Special needs on-line: the way forward

Tes Editorial

The launch of the Sensor special needs database on BT's CampusWorld could herald a new era in support for schools, parents and children, and help realise the enormous potential that communications offers special needs education.

Nowadays, special needs has a high profile, and the Education Act requires schools to introduce a code of practice and appoint a special needs co-ordinator (Senco). Even so, many teachers are uncertain where to find special needs resources or how to implement a workable special needs policy. Now UK schools are about to see significant improvements in support, with the Semerc special needs centre, Oldham, and the National Council for Educational Technology (NCET) both going on-line.

Semerc, which started life in the public sector as Northwest Semerc (funded by the Department of Education and Science), is now a Pounds 2million-turnover company in the Thomas Nelson Group. It has been awarded the contract to provide BT's SENSOR database and enquiry service on CampusWorld which now gives the organisation an instant global profile over the World Wide Web.

Martin Littler, Semerc's managing director, says "We want SENSOR to become a worldwide, world-class source of special needs information - particularly where computers are concerned. There is a desperate information gap for Sencos in schools, and our first priority is to fill it.

"The Internet offers two-way communication; we can put up a mass of information, and those who need to know can find us. It will be lovely to make our first contact with Outer Mongolia."

The SENSOR service will actually consist of seven linked databases with information on access devices and hardware and software for pupils with special educational needs, along with evaluations and reviews (some subject to negotiations with publishers). There will also be "public domain" software programs which subscribers can download to their own computers free of charge, information on exhibitions, conferences and events, and links to other special needs services.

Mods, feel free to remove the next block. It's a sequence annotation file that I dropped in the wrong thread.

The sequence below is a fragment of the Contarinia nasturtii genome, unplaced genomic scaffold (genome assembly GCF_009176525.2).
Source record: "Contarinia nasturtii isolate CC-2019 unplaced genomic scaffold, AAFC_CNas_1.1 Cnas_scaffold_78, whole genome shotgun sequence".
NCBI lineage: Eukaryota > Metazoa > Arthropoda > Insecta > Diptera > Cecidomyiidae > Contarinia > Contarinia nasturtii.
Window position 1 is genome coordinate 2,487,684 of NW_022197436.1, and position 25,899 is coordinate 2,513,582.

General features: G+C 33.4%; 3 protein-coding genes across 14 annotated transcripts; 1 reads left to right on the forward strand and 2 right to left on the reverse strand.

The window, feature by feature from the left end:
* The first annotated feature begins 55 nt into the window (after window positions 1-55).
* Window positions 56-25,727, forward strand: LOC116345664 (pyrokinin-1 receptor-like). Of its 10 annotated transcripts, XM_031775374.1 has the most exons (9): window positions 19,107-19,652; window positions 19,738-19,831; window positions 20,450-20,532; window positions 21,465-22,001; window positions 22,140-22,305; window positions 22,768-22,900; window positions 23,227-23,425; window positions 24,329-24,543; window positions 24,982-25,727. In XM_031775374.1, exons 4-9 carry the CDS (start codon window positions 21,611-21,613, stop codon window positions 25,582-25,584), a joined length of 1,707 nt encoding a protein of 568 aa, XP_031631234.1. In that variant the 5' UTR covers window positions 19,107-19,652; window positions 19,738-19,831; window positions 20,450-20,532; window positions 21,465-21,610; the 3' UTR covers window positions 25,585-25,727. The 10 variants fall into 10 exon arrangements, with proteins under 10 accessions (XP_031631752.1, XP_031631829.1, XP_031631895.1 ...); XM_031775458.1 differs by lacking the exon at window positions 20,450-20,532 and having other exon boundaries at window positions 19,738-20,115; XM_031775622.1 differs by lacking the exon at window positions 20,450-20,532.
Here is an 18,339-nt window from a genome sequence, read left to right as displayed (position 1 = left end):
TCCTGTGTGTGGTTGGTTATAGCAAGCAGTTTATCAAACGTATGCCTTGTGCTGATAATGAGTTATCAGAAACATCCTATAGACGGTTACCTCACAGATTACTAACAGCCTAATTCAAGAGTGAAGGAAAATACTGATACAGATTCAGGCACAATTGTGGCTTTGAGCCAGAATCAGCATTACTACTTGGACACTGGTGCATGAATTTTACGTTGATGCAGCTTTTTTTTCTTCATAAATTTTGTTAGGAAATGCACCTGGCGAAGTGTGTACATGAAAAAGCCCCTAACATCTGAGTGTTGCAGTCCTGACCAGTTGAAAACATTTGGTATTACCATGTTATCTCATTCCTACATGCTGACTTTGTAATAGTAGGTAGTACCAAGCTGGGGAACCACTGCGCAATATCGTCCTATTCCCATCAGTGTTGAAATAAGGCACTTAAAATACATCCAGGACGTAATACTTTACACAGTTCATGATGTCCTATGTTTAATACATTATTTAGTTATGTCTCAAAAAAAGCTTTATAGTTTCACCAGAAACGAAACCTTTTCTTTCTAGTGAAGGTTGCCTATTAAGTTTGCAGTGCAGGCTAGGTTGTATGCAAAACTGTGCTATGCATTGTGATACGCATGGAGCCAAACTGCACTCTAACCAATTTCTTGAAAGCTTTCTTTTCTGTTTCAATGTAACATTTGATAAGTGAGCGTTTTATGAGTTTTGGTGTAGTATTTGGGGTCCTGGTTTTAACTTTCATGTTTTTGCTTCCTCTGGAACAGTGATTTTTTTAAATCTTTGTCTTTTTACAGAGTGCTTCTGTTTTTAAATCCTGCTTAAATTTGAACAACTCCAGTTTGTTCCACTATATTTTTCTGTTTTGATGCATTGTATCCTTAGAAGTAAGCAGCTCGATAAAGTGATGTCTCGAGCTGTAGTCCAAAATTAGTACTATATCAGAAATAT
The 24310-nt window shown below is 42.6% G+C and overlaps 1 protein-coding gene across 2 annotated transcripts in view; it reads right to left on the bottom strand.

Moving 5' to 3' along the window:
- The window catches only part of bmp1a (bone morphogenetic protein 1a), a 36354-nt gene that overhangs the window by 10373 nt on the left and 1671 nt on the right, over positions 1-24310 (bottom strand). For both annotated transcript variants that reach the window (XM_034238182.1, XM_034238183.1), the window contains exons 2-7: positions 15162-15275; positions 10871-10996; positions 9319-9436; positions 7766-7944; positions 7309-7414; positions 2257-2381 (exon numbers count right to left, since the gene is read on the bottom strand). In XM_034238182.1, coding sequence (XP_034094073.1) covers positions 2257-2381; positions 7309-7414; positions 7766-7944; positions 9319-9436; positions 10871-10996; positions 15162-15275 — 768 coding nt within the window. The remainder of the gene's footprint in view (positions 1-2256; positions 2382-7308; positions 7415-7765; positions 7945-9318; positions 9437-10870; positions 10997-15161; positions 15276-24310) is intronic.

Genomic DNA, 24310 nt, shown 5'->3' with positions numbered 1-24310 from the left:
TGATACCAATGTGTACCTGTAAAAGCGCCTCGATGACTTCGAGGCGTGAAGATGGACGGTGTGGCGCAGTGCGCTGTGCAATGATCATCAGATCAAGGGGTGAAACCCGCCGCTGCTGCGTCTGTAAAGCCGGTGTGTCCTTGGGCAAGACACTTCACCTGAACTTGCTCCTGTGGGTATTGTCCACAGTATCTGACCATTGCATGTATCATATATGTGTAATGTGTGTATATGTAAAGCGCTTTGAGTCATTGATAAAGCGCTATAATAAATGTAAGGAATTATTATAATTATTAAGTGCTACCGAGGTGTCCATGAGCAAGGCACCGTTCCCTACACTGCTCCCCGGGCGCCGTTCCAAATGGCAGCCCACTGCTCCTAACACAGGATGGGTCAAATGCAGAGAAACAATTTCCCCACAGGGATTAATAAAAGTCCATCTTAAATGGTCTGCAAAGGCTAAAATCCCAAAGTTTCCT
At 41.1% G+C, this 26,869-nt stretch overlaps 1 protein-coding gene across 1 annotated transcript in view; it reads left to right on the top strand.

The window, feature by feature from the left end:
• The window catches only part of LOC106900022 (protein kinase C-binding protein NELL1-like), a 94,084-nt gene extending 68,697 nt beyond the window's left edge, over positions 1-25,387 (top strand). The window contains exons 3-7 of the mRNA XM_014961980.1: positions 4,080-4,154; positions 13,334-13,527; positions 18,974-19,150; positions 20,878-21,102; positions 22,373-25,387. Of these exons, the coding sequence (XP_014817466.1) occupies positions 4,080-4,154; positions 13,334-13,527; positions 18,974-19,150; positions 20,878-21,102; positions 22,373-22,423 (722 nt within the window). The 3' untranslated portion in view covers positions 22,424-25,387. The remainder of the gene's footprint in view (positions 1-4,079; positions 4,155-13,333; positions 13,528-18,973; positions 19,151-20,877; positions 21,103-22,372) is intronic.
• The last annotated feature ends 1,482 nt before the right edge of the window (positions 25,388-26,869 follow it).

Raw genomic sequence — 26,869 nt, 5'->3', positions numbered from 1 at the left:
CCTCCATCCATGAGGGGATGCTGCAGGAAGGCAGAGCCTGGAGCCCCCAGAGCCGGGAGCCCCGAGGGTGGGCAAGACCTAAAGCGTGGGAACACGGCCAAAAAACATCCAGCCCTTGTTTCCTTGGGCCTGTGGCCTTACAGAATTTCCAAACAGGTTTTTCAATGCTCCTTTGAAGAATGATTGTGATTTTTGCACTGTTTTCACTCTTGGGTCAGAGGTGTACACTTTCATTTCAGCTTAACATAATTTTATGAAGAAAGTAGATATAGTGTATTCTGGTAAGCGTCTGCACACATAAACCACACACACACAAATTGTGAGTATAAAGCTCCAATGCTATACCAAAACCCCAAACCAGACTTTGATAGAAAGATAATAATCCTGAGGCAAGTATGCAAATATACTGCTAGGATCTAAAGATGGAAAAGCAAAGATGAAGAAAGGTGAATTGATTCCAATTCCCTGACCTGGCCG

Much of the SENSOR information, along with the free enquiries service which aims to answer every query within 48 hours, will only be available to CampusWorld customers within its "walled garden" service. But plenty more will be available on World Wide Web pages which will make SENSOR a world provider of information on special needs.

The NCET is also using communications to support special needs support. Already it is publishing special needs information on its World Wide Web Pages, and is using Internet electronic mail (e-mail) to co-ordinate a support program for Sencos in 30 schools.

"We're aiming to help schools meet the obligations under the code of practice," says Tina Detheridge, a programme manager. "One thing we've learnt is that there are no experts in this field. The expertise lies within the teachers in schools, and this is one of the most efficient ways of getting them to share ideas." The NCET aims to broaden the Senco project, so that other special needs teachers can share ideas across the Internet.

o Sensor will be launched at Semerc's Micros for Special Needs Exhibition in Oldham on September 27 and 28.

NCET: 01203 416994 SENSOR: 0161 627 4003 Semerc: 0161 627 4469 o The Health Education Authority is working with CampusWorld to create special education pages on the World Wide Web about mental health. The project is part of a range of activities to mark World Mental Health Day on October 10. As suicides of young men aged between 15 to 24 have increased by 75 per cent in the UK, the focus will be on young people.

The World Mental Health Day pages will be available from September 20. Check What's New on http:trail.campusworld.bt.net.8004campusworld.

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